That’s not to say that I found it completely satisfying, especially on an intellectual level. But clearly the show was shooting for emotional catharsis in the finale, more than anything else, and on those terms it succeeded very effectively. It was true to the characters we’ve come to know and care about, hitting emotional beats that almost brought tears to my eyes more than once. And it didn’t do that by resorting to cheap sentimentality; it was well-earned sentiment. As a viewer, one had to have been following along with these characters through years of travail, had to understand who they were, what they’d experienced, what kind of redemption they’d been seeking, in order for those moments to work. When everything is weighed in the balance, I think that this will go down as one of the most ambitious, and artistically successful, shows in television history.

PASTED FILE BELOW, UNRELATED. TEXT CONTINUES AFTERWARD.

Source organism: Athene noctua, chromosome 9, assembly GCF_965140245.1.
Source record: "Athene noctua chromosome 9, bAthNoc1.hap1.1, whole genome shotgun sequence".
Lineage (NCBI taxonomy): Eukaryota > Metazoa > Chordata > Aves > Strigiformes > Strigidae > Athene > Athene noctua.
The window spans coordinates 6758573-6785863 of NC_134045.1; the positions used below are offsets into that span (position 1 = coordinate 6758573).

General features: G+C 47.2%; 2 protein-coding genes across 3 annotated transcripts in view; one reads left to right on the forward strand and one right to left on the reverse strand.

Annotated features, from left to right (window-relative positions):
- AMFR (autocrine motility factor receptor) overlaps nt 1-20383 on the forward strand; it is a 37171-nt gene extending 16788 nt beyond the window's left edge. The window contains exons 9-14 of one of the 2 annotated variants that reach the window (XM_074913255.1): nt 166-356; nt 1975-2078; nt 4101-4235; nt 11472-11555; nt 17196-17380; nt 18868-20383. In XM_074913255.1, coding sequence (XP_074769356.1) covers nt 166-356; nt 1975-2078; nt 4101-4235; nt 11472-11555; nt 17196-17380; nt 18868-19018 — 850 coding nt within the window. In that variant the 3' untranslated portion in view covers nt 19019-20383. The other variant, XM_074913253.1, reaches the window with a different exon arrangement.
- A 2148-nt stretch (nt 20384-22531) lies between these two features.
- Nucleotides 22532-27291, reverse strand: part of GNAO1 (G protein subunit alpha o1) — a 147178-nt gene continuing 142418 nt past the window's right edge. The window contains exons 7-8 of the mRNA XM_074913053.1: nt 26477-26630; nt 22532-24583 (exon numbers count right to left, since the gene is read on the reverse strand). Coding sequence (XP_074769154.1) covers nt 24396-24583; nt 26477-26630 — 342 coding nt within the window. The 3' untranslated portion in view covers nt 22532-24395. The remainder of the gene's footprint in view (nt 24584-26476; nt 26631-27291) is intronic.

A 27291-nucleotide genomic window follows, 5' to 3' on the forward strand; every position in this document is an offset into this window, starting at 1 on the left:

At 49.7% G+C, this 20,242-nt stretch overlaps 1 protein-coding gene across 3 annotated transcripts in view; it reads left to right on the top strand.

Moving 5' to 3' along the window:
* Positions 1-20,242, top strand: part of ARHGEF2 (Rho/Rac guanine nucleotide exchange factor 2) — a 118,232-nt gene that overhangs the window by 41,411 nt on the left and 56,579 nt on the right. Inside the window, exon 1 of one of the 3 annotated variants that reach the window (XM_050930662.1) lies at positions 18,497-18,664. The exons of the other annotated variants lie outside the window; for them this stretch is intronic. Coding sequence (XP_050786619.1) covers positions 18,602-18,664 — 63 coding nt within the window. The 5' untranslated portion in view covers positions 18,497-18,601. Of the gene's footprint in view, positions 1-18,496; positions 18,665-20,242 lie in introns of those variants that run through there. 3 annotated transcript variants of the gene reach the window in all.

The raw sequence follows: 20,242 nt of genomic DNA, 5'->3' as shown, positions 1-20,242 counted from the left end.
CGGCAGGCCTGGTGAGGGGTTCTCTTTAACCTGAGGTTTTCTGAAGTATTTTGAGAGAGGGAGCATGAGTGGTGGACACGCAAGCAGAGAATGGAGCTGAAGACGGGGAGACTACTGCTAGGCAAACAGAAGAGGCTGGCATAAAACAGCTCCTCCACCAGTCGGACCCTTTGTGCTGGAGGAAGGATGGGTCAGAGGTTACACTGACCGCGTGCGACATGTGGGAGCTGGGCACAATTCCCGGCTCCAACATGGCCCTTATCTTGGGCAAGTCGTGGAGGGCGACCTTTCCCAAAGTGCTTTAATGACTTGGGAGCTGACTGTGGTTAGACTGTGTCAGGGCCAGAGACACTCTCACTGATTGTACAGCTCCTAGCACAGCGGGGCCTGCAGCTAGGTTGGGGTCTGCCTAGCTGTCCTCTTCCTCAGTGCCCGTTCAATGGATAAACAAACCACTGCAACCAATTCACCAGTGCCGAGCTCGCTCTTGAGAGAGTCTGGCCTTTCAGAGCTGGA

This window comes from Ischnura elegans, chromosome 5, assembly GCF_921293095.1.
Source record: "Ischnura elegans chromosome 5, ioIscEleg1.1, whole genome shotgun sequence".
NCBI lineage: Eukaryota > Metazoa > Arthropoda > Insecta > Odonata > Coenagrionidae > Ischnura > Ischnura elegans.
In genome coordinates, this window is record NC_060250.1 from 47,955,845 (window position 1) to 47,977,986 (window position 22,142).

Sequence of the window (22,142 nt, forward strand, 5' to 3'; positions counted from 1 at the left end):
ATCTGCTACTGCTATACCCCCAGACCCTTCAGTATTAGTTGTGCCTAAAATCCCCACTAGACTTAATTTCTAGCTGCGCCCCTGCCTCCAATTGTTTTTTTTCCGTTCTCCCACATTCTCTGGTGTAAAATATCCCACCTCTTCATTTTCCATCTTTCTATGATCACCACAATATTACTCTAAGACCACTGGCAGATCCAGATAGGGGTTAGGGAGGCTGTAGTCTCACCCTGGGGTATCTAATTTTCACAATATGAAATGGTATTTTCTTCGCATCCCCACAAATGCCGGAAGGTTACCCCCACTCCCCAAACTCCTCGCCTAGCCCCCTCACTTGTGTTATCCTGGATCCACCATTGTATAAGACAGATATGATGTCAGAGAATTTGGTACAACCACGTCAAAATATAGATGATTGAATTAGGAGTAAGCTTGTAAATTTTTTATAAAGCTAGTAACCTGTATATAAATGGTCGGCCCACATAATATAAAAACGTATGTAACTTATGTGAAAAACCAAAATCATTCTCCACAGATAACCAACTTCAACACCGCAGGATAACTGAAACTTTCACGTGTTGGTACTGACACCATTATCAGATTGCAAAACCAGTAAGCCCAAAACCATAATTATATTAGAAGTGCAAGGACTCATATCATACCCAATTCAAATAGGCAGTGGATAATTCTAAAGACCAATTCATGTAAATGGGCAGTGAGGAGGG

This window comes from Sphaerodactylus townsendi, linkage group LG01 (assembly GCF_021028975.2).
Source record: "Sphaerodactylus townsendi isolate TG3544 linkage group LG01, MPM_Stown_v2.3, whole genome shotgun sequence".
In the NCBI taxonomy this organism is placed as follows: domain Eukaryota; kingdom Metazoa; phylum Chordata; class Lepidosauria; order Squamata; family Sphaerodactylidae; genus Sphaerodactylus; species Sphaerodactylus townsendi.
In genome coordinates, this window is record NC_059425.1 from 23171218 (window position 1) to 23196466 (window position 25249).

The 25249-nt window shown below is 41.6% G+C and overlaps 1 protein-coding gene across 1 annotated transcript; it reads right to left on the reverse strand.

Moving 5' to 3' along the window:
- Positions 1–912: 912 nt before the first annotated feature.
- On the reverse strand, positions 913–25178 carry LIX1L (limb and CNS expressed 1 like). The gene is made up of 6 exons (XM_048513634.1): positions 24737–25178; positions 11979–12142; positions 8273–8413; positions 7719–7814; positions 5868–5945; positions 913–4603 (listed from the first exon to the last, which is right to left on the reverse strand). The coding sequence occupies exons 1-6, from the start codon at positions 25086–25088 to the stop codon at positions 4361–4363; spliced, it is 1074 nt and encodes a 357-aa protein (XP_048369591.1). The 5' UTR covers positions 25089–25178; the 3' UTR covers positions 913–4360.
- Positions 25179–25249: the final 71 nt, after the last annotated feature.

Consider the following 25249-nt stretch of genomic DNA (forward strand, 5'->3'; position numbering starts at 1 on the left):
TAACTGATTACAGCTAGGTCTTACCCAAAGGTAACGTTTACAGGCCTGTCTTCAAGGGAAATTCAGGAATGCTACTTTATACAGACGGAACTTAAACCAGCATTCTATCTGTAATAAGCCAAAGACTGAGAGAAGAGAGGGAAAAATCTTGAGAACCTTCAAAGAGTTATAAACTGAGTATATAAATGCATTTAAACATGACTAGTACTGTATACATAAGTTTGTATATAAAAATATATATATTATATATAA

[Spoilers below.]

Read the rest of this entry »

Tags: , , , ,

Comments 15 Comments »

David Brooks, throughout his long history as a pundit, consistently seems to love drawing sweeping generalizations from just a handful of anecdotal examples. Sometimes even just one. In his latest column, he’s resorted to using an imaginary one.